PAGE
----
Theodore Roethke

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Theodore Roethke wrote poems celebrating both wild and cultivated plants. Are there any significant differences in his attitude toward the two groups?

Roethke has a line referring to “All things innocent, hapless, forsaken.” Discuss this theme in his poetry.

What is elegiac poetry? Which Roethke poems can be so classified?

What poetic forms does Roethke favor? How well do they suit the content of his poems?

In what poems besides “Cuttings” does Roethke identify with greenhouse plants?

Mental illness can hardly be called an advantage for anyone, but did Roethke’s awareness of his precarious mental health ever lend strength to his poems?

Other literary forms

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Theodore Roethke (REHT-kee) devoted most of his energy to his poetry. Ralph J. Mills, Jr., however, has filled one small volume, On the Poet and His Craft: Selected Prose of Theodore Roethke (1965), with Roethke’s essays and reviews. He has also edited The Selected Letters of Theodore Roethke (1968). In Straw for the Fire: From the Notebooks of Theodore Roethke, 1943-1963 (1972), David Wagoner has selected and edited revealing passages from Roethke’s 277 working notebooks and 8,306 loose sheets. All three of these books are very useful in understanding Roethke’s difficult poetry, for the poet speaks about his own work as well as about poetry in general.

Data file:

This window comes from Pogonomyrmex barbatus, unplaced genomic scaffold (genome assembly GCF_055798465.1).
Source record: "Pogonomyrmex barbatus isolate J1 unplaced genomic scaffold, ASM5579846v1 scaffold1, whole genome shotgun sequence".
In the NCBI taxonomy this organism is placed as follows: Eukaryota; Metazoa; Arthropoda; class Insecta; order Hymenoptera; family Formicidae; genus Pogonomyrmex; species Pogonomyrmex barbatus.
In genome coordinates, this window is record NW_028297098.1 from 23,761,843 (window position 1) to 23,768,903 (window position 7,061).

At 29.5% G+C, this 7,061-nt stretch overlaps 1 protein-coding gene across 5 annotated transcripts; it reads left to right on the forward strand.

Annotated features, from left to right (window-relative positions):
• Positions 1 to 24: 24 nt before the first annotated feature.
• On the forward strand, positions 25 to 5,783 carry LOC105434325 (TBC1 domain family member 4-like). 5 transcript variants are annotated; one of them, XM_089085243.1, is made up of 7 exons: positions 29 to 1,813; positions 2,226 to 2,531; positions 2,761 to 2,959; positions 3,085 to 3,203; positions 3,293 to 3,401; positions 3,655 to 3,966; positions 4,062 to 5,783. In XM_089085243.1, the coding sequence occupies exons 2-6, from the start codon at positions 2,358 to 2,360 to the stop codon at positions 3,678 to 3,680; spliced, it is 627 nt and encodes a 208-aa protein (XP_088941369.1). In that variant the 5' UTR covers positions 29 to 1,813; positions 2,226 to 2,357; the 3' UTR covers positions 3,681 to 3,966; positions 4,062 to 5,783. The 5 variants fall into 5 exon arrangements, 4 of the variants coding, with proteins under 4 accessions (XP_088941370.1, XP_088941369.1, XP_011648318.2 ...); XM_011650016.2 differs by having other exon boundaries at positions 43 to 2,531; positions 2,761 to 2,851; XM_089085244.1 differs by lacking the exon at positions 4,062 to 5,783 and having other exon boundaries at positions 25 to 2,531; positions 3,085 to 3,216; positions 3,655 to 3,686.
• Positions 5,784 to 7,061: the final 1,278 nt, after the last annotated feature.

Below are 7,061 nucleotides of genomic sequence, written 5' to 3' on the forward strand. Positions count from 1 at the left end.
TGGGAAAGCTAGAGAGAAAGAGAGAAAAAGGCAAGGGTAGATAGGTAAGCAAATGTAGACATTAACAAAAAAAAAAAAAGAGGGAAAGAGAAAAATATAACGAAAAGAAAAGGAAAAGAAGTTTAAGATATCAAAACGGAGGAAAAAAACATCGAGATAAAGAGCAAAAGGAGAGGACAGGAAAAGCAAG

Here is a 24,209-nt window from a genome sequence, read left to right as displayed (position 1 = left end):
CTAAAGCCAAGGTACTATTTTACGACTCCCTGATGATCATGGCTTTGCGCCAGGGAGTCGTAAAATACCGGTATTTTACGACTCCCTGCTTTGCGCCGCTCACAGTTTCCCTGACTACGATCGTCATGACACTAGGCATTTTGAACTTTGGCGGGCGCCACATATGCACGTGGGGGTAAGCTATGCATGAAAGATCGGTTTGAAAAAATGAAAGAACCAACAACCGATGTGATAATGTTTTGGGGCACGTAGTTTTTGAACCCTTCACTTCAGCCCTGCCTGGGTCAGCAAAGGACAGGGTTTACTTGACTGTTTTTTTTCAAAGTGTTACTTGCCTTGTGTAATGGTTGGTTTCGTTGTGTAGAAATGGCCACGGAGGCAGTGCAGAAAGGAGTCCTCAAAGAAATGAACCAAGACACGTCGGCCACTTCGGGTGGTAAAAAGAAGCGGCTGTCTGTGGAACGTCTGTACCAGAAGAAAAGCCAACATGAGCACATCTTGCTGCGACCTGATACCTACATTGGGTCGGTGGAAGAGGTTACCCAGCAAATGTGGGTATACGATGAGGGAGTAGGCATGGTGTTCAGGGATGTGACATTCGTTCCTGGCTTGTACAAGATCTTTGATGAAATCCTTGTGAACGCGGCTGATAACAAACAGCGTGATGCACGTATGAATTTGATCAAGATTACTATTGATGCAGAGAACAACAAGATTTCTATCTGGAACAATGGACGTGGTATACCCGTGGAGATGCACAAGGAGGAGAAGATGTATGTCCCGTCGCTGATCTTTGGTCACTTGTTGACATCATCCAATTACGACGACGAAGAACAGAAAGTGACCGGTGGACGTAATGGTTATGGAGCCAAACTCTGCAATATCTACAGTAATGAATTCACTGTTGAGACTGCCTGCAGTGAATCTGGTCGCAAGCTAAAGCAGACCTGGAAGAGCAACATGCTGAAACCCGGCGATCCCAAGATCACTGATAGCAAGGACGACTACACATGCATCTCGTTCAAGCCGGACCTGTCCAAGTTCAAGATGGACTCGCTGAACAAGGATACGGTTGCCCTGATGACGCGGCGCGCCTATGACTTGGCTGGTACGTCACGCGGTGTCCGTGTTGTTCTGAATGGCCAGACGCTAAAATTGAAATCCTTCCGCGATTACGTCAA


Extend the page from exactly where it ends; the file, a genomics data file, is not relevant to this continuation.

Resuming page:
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Critics often consider Theodore Roethke and Robert Lowell to be the most important poets of the post-World War II generation. Although Roethke’s achievement with traditional forms, such as the difficult villanelle, is impressive, he will be remembered primarily for his longer poems, the series of “sequences” in which he broke new ground by forging a unique poetic voice that conveys the intensity and complexity of his emotional, psychological, and spiritual struggles. Roethke created a new style in which one finds a kind of “psychic short hand,” to borrow the poet’s phrase. With the telescoping and distortion of images, the striking juxtaposition of the commonplace and the bizarre, he evokes a variety of states of consciousness under great stress, including those of the child, the mentally ill, and the mystic. Influenced by William Wordsworth, Walt Whitman, and William Butler Yeats, he explores the depths of the psyche and captures the associative movement of the mind.